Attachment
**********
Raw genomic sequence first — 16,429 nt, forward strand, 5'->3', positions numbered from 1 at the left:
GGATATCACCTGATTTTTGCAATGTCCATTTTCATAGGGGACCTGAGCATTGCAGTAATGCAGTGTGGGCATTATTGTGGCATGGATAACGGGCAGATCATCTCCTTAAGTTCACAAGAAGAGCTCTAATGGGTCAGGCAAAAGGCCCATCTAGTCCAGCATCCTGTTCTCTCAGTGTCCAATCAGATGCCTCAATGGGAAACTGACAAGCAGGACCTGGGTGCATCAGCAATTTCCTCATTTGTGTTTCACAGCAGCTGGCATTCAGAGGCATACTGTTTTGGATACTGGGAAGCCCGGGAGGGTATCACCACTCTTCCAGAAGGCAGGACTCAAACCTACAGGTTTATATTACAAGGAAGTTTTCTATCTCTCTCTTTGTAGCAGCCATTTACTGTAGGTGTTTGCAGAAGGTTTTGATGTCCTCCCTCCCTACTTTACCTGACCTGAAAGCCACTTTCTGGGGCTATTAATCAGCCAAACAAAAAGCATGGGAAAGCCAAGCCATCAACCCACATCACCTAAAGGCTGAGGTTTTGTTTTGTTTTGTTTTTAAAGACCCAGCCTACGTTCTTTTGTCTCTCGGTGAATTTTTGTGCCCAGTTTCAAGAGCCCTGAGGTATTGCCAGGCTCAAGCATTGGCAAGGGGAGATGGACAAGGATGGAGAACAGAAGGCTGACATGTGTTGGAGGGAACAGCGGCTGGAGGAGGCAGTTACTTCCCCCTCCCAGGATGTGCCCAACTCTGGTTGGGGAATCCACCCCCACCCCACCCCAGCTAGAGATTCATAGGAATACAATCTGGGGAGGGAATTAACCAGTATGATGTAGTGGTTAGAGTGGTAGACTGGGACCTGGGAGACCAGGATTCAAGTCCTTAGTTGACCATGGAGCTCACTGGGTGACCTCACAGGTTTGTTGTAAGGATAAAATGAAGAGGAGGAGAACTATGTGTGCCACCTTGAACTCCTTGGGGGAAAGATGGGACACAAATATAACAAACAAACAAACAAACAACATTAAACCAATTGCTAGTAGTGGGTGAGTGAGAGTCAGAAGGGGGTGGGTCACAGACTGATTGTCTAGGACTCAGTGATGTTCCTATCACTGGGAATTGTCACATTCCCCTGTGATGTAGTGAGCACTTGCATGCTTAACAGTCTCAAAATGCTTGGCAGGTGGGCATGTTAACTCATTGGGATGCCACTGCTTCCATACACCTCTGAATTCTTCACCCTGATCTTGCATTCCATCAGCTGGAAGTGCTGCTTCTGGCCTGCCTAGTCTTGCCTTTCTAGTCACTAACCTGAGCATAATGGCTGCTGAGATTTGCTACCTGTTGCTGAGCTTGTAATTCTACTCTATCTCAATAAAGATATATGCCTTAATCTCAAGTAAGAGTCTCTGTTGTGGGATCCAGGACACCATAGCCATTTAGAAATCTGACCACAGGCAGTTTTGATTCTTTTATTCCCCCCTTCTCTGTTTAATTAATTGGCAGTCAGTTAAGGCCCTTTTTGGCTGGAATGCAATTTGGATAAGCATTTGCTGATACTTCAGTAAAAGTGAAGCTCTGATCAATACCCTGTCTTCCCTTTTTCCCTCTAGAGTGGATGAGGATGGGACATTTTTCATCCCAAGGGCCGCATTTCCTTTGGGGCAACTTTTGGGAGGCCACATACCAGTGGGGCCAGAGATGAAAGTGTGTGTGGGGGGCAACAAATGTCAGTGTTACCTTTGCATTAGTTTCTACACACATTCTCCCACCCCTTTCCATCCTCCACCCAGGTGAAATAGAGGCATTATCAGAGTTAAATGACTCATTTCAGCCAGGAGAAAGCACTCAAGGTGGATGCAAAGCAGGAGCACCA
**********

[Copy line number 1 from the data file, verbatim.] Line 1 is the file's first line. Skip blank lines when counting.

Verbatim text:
Raw genomic sequence first — 16,429 nt, forward strand, 5'->3', positions numbered from 1 at the left: